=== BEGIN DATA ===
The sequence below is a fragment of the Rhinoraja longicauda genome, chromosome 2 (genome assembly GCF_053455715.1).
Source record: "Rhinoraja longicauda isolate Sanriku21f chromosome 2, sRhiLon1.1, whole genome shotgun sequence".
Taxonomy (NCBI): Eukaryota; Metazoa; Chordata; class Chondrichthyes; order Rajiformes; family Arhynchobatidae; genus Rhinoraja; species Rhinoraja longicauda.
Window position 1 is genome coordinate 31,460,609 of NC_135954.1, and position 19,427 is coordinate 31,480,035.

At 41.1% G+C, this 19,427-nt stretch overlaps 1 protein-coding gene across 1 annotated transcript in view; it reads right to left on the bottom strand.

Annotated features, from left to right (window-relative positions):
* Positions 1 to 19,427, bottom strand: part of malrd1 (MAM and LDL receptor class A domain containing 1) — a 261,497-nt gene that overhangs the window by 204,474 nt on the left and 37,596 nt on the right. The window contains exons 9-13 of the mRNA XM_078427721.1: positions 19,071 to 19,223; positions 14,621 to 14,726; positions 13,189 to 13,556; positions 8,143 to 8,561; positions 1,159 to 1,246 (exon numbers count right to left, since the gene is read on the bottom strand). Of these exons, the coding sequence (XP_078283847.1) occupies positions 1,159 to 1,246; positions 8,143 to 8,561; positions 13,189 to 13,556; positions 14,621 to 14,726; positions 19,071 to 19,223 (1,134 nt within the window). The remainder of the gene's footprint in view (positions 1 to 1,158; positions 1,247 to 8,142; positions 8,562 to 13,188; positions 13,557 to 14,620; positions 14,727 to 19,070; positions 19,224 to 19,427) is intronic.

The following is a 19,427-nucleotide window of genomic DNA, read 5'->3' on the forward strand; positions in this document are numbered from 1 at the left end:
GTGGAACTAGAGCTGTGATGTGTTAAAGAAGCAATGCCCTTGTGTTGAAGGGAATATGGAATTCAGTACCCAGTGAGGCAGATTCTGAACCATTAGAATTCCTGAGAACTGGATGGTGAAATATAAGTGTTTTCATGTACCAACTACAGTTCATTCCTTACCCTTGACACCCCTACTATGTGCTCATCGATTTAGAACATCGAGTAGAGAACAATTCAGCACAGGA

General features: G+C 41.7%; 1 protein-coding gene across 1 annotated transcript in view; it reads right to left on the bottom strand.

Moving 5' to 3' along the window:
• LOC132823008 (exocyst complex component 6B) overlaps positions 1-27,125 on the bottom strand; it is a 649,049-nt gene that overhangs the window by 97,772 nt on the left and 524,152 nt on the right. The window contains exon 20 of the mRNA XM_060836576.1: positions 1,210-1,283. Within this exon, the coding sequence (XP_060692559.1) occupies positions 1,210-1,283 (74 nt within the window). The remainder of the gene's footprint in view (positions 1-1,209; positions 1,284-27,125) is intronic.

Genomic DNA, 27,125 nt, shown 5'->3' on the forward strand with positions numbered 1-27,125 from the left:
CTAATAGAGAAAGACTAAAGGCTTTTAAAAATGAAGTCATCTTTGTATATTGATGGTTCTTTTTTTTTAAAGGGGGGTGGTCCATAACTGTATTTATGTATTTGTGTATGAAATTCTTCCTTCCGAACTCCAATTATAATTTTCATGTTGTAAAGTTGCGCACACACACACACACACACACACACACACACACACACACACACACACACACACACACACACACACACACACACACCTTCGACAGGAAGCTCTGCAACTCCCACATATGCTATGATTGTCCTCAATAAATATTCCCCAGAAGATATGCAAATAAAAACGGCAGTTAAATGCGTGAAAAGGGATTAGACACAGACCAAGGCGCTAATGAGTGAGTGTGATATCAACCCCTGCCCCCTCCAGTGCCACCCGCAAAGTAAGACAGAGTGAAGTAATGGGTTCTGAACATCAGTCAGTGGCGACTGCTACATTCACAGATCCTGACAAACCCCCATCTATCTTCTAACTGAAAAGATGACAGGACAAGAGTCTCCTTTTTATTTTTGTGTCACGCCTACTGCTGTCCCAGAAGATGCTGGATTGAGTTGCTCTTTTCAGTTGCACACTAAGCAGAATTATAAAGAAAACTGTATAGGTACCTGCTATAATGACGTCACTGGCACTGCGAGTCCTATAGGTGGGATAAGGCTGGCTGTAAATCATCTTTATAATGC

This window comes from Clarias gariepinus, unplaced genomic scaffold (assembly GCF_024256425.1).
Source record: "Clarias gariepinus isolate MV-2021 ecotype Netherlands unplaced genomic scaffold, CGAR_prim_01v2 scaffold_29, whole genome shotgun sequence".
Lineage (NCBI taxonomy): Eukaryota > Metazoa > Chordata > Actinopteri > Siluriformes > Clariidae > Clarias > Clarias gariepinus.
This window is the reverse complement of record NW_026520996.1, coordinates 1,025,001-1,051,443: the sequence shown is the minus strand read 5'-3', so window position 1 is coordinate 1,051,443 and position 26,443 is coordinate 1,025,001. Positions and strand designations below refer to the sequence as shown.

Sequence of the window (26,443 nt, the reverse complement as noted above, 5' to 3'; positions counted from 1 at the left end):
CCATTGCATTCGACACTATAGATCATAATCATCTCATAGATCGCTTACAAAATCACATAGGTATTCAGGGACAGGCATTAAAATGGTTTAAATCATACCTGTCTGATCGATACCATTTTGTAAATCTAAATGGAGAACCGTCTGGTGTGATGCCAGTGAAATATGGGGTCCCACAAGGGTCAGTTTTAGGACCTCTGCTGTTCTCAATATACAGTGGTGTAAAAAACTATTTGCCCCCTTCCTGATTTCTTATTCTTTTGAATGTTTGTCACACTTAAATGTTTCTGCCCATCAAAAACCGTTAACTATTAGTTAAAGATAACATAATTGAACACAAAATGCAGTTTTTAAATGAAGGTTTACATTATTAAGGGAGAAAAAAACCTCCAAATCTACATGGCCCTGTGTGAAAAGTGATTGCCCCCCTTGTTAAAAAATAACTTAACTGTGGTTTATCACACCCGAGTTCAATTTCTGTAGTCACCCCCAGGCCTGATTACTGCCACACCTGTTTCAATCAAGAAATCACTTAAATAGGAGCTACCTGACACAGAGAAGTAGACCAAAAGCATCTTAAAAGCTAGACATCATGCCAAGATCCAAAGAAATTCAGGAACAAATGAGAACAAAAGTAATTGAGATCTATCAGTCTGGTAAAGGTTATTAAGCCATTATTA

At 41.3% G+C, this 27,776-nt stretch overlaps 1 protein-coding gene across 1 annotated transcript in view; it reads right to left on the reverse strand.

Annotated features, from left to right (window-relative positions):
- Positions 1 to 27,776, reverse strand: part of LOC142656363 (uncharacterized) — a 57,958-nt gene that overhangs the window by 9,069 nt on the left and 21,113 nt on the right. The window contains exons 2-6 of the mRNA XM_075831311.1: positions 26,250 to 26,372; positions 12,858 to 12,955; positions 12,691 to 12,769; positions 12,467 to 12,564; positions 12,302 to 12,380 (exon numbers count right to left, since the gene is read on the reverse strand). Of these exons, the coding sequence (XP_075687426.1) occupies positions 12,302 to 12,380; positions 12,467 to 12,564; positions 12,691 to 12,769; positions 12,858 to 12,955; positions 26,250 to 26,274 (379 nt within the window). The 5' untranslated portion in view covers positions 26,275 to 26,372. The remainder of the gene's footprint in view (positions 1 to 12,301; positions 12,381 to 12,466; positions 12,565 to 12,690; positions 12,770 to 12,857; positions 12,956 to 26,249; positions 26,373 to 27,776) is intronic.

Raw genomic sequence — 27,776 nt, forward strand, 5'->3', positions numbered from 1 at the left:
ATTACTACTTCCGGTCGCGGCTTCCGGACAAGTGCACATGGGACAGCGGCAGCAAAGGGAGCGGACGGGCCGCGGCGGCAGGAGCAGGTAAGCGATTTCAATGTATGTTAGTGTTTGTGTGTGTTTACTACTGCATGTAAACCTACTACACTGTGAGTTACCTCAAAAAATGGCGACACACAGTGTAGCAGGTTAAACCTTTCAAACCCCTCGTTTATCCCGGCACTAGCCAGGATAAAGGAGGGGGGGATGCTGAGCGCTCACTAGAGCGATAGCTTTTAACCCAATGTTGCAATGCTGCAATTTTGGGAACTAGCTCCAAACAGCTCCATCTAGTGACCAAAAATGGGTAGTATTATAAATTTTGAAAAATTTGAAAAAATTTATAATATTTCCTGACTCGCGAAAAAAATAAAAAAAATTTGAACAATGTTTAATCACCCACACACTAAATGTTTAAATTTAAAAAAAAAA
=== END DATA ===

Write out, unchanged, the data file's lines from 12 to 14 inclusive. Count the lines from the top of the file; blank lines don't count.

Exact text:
• LOC132823008 (exocyst complex component 6B) overlaps positions 1-27,125 on the bottom strand; it is a 649,049-nt gene that overhangs the window by 97,772 nt on the left and 524,152 nt on the right. The window contains exon 20 of the mRNA XM_060836576.1: positions 1,210-1,283. Within this exon, the coding sequence (XP_060692559.1) occupies positions 1,210-1,283 (74 nt within the window). The remainder of the gene's footprint in view (positions 1-1,209; positions 1,284-27,125) is intronic.

Genomic DNA, 27,125 nt, shown 5'->3' on the forward strand with positions numbered 1-27,125 from the left:
CTAATAGAGAAAGACTAAAGGCTTTTAAAAATGAAGTCATCTTTGTATATTGATGGTTCTTTTTTTTTAAAGGGGGGTGGTCCATAACTGTATTTATGTATTTGTGTATGAAATTCTTCCTTCCGAACTCCAATTATAATTTTCATGTTGTAAAGTTGCGCACACACACACACACACACACACACACACACACACACACACACACACACACACACACACACACACACACACACACCTTCGACAGGAAGCTCTGCAACTCCCACATATGCTATGATTGTCCTCAATAAATATTCCCCAGAAGATATGCAAATAAAAACGGCAGTTAAATGCGTGAAAAGGGATTAGACACAGACCAAGGCGCTAATGAGTGAGTGTGATATCAACCCCTGCCCCCTCCAGTGCCACCCGCAAAGTAAGACAGAGTGAAGTAATGGGTTCTGAACATCAGTCAGTGGCGACTGCTACATTCACAGATCCTGACAAACCCCCATCTATCTTCTAACTGAAAAGATGACAGGACAAGAGTCTCCTTTTTATTTTTGTGTCACGCCTACTGCTGTCCCAGAAGATGCTGGATTGAGTTGCTCTTTTCAGTTGCACACTAAGCAGAATTATAAAGAAAACTGTATAGGTACCTGCTATAATGACGTCACTGGCACTGCGAGTCCTATAGGTGGGATAAGGCTGGCTGTAAATCATCTTTATAATGC